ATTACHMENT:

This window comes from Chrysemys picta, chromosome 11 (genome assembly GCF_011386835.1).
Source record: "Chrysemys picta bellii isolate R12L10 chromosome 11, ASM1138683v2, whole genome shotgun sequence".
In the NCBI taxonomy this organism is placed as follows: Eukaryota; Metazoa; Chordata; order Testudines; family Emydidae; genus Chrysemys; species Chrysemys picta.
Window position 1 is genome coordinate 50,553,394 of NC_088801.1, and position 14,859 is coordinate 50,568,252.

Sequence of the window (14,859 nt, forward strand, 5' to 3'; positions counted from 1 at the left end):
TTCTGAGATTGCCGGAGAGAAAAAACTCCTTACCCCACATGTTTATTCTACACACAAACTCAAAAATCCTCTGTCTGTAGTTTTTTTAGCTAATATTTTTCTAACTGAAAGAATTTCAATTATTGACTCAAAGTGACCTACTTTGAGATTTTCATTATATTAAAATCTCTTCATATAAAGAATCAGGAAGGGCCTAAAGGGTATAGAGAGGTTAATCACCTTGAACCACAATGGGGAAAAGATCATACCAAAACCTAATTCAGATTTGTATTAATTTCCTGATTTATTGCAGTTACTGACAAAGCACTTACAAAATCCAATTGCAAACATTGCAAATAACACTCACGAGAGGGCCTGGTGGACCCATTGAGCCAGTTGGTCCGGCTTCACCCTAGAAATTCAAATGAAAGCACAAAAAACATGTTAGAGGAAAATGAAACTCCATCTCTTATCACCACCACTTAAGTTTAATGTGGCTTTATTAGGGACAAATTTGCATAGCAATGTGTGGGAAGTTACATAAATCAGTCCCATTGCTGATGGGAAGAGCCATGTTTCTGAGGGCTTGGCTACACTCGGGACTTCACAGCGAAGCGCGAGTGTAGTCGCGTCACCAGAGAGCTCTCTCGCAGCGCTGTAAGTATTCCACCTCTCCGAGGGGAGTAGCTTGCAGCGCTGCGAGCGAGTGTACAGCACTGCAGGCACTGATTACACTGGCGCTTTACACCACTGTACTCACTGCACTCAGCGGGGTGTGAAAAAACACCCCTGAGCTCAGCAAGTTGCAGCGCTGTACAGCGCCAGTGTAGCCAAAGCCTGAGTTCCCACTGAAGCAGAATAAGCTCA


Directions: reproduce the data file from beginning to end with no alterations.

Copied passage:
This window comes from Chrysemys picta, chromosome 11 (genome assembly GCF_011386835.1).
Source record: "Chrysemys picta bellii isolate R12L10 chromosome 11, ASM1138683v2, whole genome shotgun sequence".
In the NCBI taxonomy this organism is placed as follows: Eukaryota; Metazoa; Chordata; order Testudines; family Emydidae; genus Chrysemys; species Chrysemys picta.
Window position 1 is genome coordinate 50,553,394 of NC_088801.1, and position 14,859 is coordinate 50,568,252.

Sequence of the window (14,859 nt, forward strand, 5' to 3'; positions counted from 1 at the left end):
TTCTGAGATTGCCGGAGAGAAAAAACTCCTTACCCCACATGTTTATTCTACACACAAACTCAAAAATCCTCTGTCTGTAGTTTTTTTAGCTAATATTTTTCTAACTGAAAGAATTTCAATTATTGACTCAAAGTGACCTACTTTGAGATTTTCATTATATTAAAATCTCTTCATATAAAGAATCAGGAAGGGCCTAAAGGGTATAGAGAGGTTAATCACCTTGAACCACAATGGGGAAAAGATCATACCAAAACCTAATTCAGATTTGTATTAATTTCCTGATTTATTGCAGTTACTGACAAAGCACTTACAAAATCCAATTGCAAACATTGCAAATAACACTCACGAGAGGGCCTGGTGGACCCATTGAGCCAGTTGGTCCGGCTTCACCCTAGAAATTCAAATGAAAGCACAAAAAACATGTTAGAGGAAAATGAAACTCCATCTCTTATCACCACCACTTAAGTTTAATGTGGCTTTATTAGGGACAAATTTGCATAGCAATGTGTGGGAAGTTACATAAATCAGTCCCATTGCTGATGGGAAGAGCCATGTTTCTGAGGGCTTGGCTACACTCGGGACTTCACAGCGAAGCGCGAGTGTAGTCGCGTCACCAGAGAGCTCTCTCGCAGCGCTGTAAGTATTCCACCTCTCCGAGGGGAGTAGCTTGCAGCGCTGCGAGCGAGTGTACAGCACTGCAGGCACTGATTACACTGGCGCTTTACACCACTGTACTCACTGCACTCAGCGGGGTGTGAAAAAACACCCCTGAGCTCAGCAAGTTGCAGCGCTGTACAGCGCCAGTGTAGCCAAAGCCTGAGTTCCCACTGAAGCAGAATAAGCTCA